jan Blommaert, hart boven hard, socialism

Jan Blommaert's struggle

2 minutes to read
Jenny-Louise Van Der Aa

Jan Blommaert left us in the early morning of Thursday, January 7. Like many, he was also the victim of the disease called cancer. After a short but intense agony his body broke down. Blommaert turned 59.

Professor Blommaert is well known on the Flemish Left. His commitment ranged from trade union leaders in forgotten villages to visits to strike pickets to his teaching practice. Thousands of tributes from students, trade unionists, nurses, academics... spread like wildfire over social media in recent days. Everyone had a memory of Jan. In this tribute, I focus on Jan's revolutionary struggle, which he himself called knowledge activism.

I got to know Jan as a twenty-year-old student at the department of Africanistics at Ghent University. In the dirty cellar of the Blandijn building, a balding tall man came in wearing a heavy police vest, which lit up one cigarette after another. He pointed at a map of Africa and said "Some people think Africa is a country" while he hung out of the window to continue smoking heavily. As bizarre as that sounded at the time, so real was this statement in the foreign politics and vision of political idiots like Palin and Trump. Years later I met Jan again and travelled after him, first to Finland as a PhD student and then as a fellow researcher and colleague at Tilburg University. One thing remained constant, wherever Jan went, or whoever you talked to about him; he was generous and set up a system of democratic knowledge sharing wherever he went. As a sociolinguist, he was a true rock star, and if you wanted to talk to Jan at a congress or at the office, there were long queues. But those ten minutes you got with him were so inspiring that you could go on for months.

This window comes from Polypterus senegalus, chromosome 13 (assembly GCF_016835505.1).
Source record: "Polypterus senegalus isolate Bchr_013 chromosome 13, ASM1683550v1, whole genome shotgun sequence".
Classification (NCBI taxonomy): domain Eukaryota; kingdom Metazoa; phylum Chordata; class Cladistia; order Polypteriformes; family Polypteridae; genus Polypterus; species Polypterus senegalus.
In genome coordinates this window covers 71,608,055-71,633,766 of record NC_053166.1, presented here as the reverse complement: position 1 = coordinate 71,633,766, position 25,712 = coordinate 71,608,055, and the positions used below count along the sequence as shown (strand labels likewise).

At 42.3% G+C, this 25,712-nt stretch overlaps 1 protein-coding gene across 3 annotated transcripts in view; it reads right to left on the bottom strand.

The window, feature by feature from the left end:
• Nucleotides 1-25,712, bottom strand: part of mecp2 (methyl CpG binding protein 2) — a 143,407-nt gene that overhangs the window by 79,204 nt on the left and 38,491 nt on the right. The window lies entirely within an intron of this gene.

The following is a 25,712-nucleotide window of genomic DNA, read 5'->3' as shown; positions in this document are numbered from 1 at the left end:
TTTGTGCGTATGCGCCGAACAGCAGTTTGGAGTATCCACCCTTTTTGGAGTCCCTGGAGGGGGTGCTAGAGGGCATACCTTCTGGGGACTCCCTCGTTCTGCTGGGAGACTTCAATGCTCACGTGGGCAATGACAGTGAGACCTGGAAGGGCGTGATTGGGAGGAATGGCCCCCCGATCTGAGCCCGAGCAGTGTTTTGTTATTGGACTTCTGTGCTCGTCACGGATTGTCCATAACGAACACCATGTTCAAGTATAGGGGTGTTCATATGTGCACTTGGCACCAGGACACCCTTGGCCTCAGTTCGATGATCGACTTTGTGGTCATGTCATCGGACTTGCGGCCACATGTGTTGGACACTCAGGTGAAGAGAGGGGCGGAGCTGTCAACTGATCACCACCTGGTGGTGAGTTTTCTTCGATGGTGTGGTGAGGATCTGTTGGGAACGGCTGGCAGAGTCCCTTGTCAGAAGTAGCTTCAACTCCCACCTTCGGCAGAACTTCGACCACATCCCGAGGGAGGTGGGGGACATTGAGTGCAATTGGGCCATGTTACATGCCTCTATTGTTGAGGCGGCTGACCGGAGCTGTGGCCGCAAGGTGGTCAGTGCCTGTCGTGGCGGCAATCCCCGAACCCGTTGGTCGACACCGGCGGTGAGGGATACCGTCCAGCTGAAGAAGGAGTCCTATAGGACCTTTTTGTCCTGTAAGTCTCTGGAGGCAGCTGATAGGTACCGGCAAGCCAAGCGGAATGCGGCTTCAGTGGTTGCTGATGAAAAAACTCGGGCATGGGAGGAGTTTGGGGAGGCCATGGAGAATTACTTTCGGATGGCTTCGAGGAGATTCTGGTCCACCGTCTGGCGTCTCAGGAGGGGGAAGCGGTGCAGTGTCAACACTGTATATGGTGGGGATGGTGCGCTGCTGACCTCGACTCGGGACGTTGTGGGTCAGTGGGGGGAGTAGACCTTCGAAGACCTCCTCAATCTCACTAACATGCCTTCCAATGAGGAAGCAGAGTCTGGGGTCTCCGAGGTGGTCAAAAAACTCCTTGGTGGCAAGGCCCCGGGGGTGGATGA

The democratic construction of knowledge was also reflected in his teaching practice.

In recent years, Blommaert has also been overzealous on social media such as Facebook, where he tried to introduce a public 'debate hygiene' by means of ingeniously devised phrases. After his cancer diagnosis, he felt the need to quickly record all kinds of videos on important subjects for his YouTube channel, in order to make sure that unfinished material could be passed on to future generations. This knowledge activism is at the heart of Blommaert's work: he defended 'open access', and you could always find his books first as 'working paper' previews somewhere for free, often to the annoyance of his publishers.

The democratic construction of knowledge was also reflected in his teaching practice. Students were challenged so they had to aim just that little bit higher, but without humiliating them. Students were fellow fighters for the democratic ideal that Jan was trying to realize. The will of the people was also visible in his research. Through the practice of ethnographic monitoring, research subjects were not treated as such, but as real specialists in their own lives. Blommaert was merely the commentator, the collector, the organic theorist, who in a Gramscian manner elevated people from the field to the highest theoretical level. Examples of this are numerous, including his work with African asylum seekers.

And above all, Blommaert was a socialist at heart. In addition to his renowned international work (no Belgian scientist in the humanities was as often quoted internationally as Blommaert), he wrote for his beloved publisher EPO two handfuls of books that made difficult theoretical insights accessible to workers, trade unionists and others at the cutting edge: the same people with whom he towered over the pickets dressed in bear hats and raincoats. Today I commemorate Jan Blommaert's struggle. Rest in peace Jan! Long live socialism and democracy!